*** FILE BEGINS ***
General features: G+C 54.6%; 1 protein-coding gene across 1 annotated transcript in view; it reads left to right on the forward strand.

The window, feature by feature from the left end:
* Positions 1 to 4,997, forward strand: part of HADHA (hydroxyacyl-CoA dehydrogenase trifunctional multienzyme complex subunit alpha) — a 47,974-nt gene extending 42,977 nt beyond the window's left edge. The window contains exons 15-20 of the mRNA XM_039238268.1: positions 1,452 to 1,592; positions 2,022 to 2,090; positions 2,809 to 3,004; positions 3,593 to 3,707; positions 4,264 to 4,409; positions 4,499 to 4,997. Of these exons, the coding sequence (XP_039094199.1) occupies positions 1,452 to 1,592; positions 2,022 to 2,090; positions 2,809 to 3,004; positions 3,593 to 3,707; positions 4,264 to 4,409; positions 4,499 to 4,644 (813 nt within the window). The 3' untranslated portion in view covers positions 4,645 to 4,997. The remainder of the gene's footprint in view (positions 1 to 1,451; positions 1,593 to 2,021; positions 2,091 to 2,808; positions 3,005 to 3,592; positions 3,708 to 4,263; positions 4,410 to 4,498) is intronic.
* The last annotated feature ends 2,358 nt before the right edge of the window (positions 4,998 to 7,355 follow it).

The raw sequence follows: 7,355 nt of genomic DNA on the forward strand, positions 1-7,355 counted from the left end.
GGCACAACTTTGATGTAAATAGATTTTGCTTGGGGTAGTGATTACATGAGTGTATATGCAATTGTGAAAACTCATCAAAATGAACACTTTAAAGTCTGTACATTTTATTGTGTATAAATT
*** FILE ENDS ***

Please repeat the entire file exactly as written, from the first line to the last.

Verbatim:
General features: G+C 54.6%; 1 protein-coding gene across 1 annotated transcript in view; it reads left to right on the forward strand.

The window, feature by feature from the left end:
* Positions 1 to 4,997, forward strand: part of HADHA (hydroxyacyl-CoA dehydrogenase trifunctional multienzyme complex subunit alpha) — a 47,974-nt gene extending 42,977 nt beyond the window's left edge. The window contains exons 15-20 of the mRNA XM_039238268.1: positions 1,452 to 1,592; positions 2,022 to 2,090; positions 2,809 to 3,004; positions 3,593 to 3,707; positions 4,264 to 4,409; positions 4,499 to 4,997. Of these exons, the coding sequence (XP_039094199.1) occupies positions 1,452 to 1,592; positions 2,022 to 2,090; positions 2,809 to 3,004; positions 3,593 to 3,707; positions 4,264 to 4,409; positions 4,499 to 4,644 (813 nt within the window). The 3' untranslated portion in view covers positions 4,645 to 4,997. The remainder of the gene's footprint in view (positions 1 to 1,451; positions 1,593 to 2,021; positions 2,091 to 2,808; positions 3,005 to 3,592; positions 3,708 to 4,263; positions 4,410 to 4,498) is intronic.
* The last annotated feature ends 2,358 nt before the right edge of the window (positions 4,998 to 7,355 follow it).

The raw sequence follows: 7,355 nt of genomic DNA on the forward strand, positions 1-7,355 counted from the left end.
GGCACAACTTTGATGTAAATAGATTTTGCTTGGGGTAGTGATTACATGAGTGTATATGCAATTGTGAAAACTCATCAAAATGAACACTTTAAAGTCTGTACATTTTATTGTGTATAAATT